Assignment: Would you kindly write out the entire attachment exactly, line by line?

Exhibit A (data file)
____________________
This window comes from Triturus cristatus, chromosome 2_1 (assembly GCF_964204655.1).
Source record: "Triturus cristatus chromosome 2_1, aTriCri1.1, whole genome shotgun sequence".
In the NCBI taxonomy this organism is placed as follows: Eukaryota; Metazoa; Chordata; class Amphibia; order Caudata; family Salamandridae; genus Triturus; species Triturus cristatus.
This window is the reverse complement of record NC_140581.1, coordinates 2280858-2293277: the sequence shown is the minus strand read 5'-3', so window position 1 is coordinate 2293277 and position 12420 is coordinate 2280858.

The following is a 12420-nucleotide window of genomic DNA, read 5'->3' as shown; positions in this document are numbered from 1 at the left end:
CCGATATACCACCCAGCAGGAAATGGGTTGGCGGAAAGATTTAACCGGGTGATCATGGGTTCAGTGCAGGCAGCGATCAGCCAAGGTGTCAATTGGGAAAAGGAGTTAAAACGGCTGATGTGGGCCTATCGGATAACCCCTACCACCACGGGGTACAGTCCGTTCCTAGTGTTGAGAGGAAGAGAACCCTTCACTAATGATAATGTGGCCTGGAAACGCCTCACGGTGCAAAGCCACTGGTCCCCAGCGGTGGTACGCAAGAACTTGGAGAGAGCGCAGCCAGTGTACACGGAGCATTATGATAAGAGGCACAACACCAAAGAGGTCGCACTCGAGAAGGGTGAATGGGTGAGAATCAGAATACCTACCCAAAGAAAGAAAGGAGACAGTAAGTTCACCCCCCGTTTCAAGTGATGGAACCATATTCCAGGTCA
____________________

This window comes from Triturus cristatus, chromosome 2_1 (assembly GCF_964204655.1).
Source record: "Triturus cristatus chromosome 2_1, aTriCri1.1, whole genome shotgun sequence".
In the NCBI taxonomy this organism is placed as follows: Eukaryota; Metazoa; Chordata; class Amphibia; order Caudata; family Salamandridae; genus Triturus; species Triturus cristatus.
This window is the reverse complement of record NC_140581.1, coordinates 2280858-2293277: the sequence shown is the minus strand read 5'-3', so window position 1 is coordinate 2293277 and position 12420 is coordinate 2280858.

The following is a 12420-nucleotide window of genomic DNA, read 5'->3' as shown; positions in this document are numbered from 1 at the left end:
CCGATATACCACCCAGCAGGAAATGGGTTGGCGGAAAGATTTAACCGGGTGATCATGGGTTCAGTGCAGGCAGCGATCAGCCAAGGTGTCAATTGGGAAAAGGAGTTAAAACGGCTGATGTGGGCCTATCGGATAACCCCTACCACCACGGGGTACAGTCCGTTCCTAGTGTTGAGAGGAAGAGAACCCTTCACTAATGATAATGTGGCCTGGAAACGCCTCACGGTGCAAAGCCACTGGTCCCCAGCGGTGGTACGCAAGAACTTGGAGAGAGCGCAGCCAGTGTACACGGAGCATTATGATAAGAGGCACAACACCAAAGAGGTCGCACTCGAGAAGGGTGAATGGGTGAGAATCAGAATACCTACCCAAAGAAAGAAAGGAGACAGTAAGTTCACCCCCCGTTTCAAGTGATGGAACCATATTCCAGGTCA